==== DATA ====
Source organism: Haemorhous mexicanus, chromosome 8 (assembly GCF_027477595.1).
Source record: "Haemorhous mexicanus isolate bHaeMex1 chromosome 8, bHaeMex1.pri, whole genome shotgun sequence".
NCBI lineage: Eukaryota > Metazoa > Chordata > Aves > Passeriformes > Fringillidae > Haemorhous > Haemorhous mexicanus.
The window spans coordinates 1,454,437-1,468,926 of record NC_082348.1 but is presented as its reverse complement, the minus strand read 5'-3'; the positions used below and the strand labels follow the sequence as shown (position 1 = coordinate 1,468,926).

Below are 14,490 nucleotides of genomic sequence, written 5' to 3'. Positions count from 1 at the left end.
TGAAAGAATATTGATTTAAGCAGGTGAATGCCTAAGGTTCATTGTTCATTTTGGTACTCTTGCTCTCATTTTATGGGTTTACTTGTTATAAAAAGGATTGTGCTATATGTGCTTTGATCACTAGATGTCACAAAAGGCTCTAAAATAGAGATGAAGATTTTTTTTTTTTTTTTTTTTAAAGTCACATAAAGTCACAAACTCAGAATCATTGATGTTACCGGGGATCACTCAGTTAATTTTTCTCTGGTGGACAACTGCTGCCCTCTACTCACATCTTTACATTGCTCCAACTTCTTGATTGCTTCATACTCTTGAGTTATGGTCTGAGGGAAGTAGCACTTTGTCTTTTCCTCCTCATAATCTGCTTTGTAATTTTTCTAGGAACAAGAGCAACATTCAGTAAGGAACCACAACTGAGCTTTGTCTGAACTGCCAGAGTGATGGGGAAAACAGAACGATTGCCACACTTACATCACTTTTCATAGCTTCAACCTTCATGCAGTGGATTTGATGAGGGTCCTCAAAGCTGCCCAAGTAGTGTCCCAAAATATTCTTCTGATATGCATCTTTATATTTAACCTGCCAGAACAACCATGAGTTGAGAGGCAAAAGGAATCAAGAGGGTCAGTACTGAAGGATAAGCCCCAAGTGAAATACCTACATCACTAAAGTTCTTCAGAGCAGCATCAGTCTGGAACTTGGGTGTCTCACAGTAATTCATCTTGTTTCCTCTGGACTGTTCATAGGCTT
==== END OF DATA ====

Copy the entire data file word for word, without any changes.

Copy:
Source organism: Haemorhous mexicanus, chromosome 8 (assembly GCF_027477595.1).
Source record: "Haemorhous mexicanus isolate bHaeMex1 chromosome 8, bHaeMex1.pri, whole genome shotgun sequence".
NCBI lineage: Eukaryota > Metazoa > Chordata > Aves > Passeriformes > Fringillidae > Haemorhous > Haemorhous mexicanus.
The window spans coordinates 1,454,437-1,468,926 of record NC_082348.1 but is presented as its reverse complement, the minus strand read 5'-3'; the positions used below and the strand labels follow the sequence as shown (position 1 = coordinate 1,468,926).

Below are 14,490 nucleotides of genomic sequence, written 5' to 3'. Positions count from 1 at the left end.
TGAAAGAATATTGATTTAAGCAGGTGAATGCCTAAGGTTCATTGTTCATTTTGGTACTCTTGCTCTCATTTTATGGGTTTACTTGTTATAAAAAGGATTGTGCTATATGTGCTTTGATCACTAGATGTCACAAAAGGCTCTAAAATAGAGATGAAGATTTTTTTTTTTTTTTTTTTTAAAGTCACATAAAGTCACAAACTCAGAATCATTGATGTTACCGGGGATCACTCAGTTAATTTTTCTCTGGTGGACAACTGCTGCCCTCTACTCACATCTTTACATTGCTCCAACTTCTTGATTGCTTCATACTCTTGAGTTATGGTCTGAGGGAAGTAGCACTTTGTCTTTTCCTCCTCATAATCTGCTTTGTAATTTTTCTAGGAACAAGAGCAACATTCAGTAAGGAACCACAACTGAGCTTTGTCTGAACTGCCAGAGTGATGGGGAAAACAGAACGATTGCCACACTTACATCACTTTTCATAGCTTCAACCTTCATGCAGTGGATTTGATGAGGGTCCTCAAAGCTGCCCAAGTAGTGTCCCAAAATATTCTTCTGATATGCATCTTTATATTTAACCTGCCAGAACAACCATGAGTTGAGAGGCAAAAGGAATCAAGAGGGTCAGTACTGAAGGATAAGCCCCAAGTGAAATACCTACATCACTAAAGTTCTTCAGAGCAGCATCAGTCTGGAACTTGGGTGTCTCACAGTAATTCATCTTGTTTCCTCTGGACTGTTCATAGGCTT